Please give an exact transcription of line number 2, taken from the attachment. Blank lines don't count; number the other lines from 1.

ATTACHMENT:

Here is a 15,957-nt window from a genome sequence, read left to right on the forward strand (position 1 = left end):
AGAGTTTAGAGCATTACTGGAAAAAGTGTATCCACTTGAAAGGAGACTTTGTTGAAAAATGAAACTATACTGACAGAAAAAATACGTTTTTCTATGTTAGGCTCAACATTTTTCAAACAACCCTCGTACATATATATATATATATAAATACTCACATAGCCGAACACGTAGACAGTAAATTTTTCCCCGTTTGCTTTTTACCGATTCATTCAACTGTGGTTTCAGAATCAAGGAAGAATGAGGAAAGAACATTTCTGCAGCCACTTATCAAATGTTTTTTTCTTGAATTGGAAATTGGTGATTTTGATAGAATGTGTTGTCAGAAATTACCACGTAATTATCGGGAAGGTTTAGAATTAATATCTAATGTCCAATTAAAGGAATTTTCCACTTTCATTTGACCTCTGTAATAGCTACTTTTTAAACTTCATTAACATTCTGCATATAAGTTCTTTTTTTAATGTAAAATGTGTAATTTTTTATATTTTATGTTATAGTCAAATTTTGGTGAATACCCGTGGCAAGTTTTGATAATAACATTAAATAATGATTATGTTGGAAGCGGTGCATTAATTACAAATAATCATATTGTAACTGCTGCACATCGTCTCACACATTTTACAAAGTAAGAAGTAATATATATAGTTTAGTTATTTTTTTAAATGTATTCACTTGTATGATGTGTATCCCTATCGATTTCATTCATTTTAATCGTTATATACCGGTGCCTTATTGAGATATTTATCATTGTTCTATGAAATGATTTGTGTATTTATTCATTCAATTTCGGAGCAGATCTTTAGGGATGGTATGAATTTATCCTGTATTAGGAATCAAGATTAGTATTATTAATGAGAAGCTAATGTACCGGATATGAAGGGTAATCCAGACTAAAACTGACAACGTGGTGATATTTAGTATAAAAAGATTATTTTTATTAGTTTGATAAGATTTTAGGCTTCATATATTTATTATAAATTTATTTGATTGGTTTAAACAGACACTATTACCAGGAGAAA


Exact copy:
AGAGTTTAGAGCATTACTGGAAAAAGTGTATCCACTTGAAAGGAGACTTTGTTGAAAAATGAAACTATACTGACAGAAAAAATACGTTTTTCTATGTTAGGCTCAACATTTTTCAAACAACCCTCGTACATATATATATATATATAAATACTCACATAGCCGAACACGTAGACAGTAAATTTTTCCCCGTTTGCTTTTTACCGATTCATTCAACTGTGGTTTCAGAATCAAGGAAGAATGAGGAAAGAACATTTCTGCAGCCACTTATCAAATGTTTTTTTCTTGAATTGGAAATTGGTGATTTTGATAGAATGTGTTGTCAGAAATTACCACGTAATTATCGGGAAGGTTTAGAATTAATATCTAATGTCCAATTAAAGGAATTTTCCACTTTCATTTGACCTCTGTAATAGCTACTTTTTAAACTTCATTAACATTCTGCATATAAGTTCTTTTTTTAATGTAAAATGTGTAATTTTTTATATTTTATGTTATAGTCAAATTTTGGTGAATACCCGTGGCAAGTTTTGATAATAACATTAAATAATGATTATGTTGGAAGCGGTGCATTAATTACAAATAATCATATTGTAACTGCTGCACATCGTCTCACACATTTTACAAAGTAAGAAGTAATATATATAGTTTAGTTATTTTTTTAAATGTATTCACTTGTATGATGTGTATCCCTATCGATTTCATTCATTTTAATCGTTATATACCGGTGCCTTATTGAGATATTTATCATTGTTCTATGAAATGATTTGTGTATTTATTCATTCAATTTCGGAGCAGATCTTTAGGGATGGTATGAATTTATCCTGTATTAGGAATCAAGATTAGTATTATTAATGAGAAGCTAATGTACCGGATATGAAGGGTAATCCAGACTAAAACTGACAACGTGGTGATATTTAGTATAAAAAGATTATTTTTATTAGTTTGATAAGATTTTAGGCTTCATATATTTATTATAAATTTATTTGATTGGTTTAAACAGACACTATTACCAGGAGAAA